Hopefully not rectum too much, but I think it should kinda Tate that it's important to take someone somewhere. It's not always about conversions. It's now he's about subscriptions. If it's a pacemaker, you know, you're not really taking the the patient anywhere other than hopefully not killing them. Right. But you're taking the patient somewhere with the David, you're gathering for the physician. The physician typically doesn't know how to talk to you about all the tacit knowledge of the hab decision. Right? And so they don't really know, say gather this data and this frequency in this way, they know it when they sort of see it. And so if you say I have this device inside this person, I want to gather this information. You don't have to put the device inside the person. You can have a fake patient. You can show it to physician, but the physician doesn't want to say, hey, show me random data. They want to say this patient with this abnormality in their heartbeat. I need to look at this information. If I looked at that information than I could go back and make. Better decision for the patient. So that little that single thing that person's trying to do. That's what I'm thinking of is customer journey. Now I've done some more traditional customer journeys for like I worked at a place that was a really successful retail company. The wanted to rush out and buy this thing so they could sell their stuff online and I was like, no, other people can sell your stuff better than you. You really want to do that. I said, well, it's just look at like, how does someone discover you and how do they end up with your product at home?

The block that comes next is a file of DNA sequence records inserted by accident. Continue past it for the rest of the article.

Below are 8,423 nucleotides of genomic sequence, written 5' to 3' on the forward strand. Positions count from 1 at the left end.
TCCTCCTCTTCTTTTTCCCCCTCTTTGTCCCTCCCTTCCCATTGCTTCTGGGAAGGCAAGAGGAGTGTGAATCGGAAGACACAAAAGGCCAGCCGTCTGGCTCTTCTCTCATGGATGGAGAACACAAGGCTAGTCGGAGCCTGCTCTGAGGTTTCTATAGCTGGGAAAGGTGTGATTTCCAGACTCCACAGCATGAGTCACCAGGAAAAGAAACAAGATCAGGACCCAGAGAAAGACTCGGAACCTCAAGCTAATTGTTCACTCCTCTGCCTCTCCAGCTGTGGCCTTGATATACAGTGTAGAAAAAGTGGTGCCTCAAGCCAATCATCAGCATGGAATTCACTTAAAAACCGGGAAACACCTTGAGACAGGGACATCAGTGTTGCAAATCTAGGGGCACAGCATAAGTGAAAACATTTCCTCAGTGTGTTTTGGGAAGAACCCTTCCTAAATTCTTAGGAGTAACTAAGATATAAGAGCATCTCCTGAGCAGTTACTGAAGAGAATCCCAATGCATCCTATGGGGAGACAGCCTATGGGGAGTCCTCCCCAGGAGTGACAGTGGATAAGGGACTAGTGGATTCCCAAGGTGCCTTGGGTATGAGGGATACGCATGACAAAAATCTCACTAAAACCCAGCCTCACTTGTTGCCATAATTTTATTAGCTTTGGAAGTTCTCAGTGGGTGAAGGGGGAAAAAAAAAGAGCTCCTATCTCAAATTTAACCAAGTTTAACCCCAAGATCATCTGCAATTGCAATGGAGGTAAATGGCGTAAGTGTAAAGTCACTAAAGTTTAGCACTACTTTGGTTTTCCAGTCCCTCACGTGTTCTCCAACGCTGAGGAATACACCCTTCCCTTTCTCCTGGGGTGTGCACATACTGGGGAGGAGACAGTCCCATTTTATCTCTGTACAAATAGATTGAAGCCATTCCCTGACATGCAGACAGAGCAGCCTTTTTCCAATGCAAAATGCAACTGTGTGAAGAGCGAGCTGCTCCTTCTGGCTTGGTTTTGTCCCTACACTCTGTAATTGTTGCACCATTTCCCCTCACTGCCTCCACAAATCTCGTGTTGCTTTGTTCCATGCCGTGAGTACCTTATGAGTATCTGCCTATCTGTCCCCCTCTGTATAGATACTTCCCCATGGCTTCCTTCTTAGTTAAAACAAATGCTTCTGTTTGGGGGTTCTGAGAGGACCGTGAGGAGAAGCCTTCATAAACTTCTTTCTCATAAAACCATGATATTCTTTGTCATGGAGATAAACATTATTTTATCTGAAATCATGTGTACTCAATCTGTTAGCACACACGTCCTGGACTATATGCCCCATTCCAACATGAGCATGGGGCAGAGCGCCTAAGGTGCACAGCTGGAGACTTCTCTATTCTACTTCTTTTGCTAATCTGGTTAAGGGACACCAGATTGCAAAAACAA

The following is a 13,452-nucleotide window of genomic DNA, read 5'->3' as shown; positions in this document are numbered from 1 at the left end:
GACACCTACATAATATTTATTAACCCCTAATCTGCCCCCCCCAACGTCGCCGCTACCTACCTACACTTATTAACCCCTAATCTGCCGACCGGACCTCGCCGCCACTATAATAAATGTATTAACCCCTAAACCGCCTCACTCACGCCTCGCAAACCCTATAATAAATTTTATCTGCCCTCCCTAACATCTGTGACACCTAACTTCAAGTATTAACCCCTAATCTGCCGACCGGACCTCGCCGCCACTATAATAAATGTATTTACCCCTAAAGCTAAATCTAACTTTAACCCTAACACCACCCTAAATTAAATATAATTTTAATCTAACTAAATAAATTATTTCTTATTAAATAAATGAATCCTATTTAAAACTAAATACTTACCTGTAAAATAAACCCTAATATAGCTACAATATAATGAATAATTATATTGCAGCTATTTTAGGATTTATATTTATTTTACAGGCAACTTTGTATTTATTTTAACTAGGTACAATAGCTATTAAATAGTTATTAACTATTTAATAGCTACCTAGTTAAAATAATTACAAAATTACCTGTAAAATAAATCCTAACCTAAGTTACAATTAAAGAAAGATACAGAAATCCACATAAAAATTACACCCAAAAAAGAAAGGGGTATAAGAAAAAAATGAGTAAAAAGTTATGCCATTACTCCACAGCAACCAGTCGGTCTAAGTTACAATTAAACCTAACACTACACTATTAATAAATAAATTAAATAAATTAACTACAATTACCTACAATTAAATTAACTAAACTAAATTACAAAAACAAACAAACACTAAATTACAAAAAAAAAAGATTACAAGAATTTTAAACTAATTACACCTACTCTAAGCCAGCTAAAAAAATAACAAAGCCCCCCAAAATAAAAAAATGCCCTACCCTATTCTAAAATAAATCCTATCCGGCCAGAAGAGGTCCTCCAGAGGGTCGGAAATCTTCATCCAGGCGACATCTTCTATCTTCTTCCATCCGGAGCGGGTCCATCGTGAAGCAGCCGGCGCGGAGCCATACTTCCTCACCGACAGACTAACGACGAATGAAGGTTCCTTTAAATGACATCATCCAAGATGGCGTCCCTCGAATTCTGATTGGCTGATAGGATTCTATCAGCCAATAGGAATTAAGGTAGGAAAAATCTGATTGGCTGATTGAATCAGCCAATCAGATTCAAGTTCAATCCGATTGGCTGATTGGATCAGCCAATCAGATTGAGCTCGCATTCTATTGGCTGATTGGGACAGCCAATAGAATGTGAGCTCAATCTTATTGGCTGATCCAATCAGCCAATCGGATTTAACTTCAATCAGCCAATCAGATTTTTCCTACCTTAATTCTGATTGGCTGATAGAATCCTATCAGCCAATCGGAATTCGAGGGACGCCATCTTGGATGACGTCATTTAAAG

So we did a journey that was just not just digitally focused, and we found out that one of the reasons people bought stuff is because their friends told him really cool story. So it allowed them to publish something that was just stories about their products and then still hand off the the peo- S the sale to another group to own that because they didn't have a big IT shop. And we said, okay, let's publish a few of these around a subset of products and see first of all, who's reading them, how long are they reading them? How often are they sharing them? Because if our guests is that storytelling drive sales, we could measure sales, but let's measure this stuff upstream and that cost us almost nothing. Yeah, because publishing those pages. The biggest effort was actually getting the narrative chair. Yeah. Yeah, super cheap. Like I dunno orders of magnitude cheaper. These people coming out with their MBAs need to have a better understanding of the software development process because they're going to hit it at some point is can make a choice if they, how can I use that to my advantage right now? Actually, I've been back to your question. How do I help groups? Let's let's say I walk into an ecosystem where it's one product. One team is located just to make it a simple example. I've been trying to get groups to kind of think of like one team to cadences instead of just having a sprint cadence which is usually focused around learning by shipping or learning by building. Let's take your backlog, if you will and we'll split it into things. We wanna do discovery work on things. We wanna do delivery work on because the discovery work I've been kind of saying to people is outside of production or in simple language outside of the code, like how can we learn now used word for me in the ninety S was just poison prototype because usually meant crappy.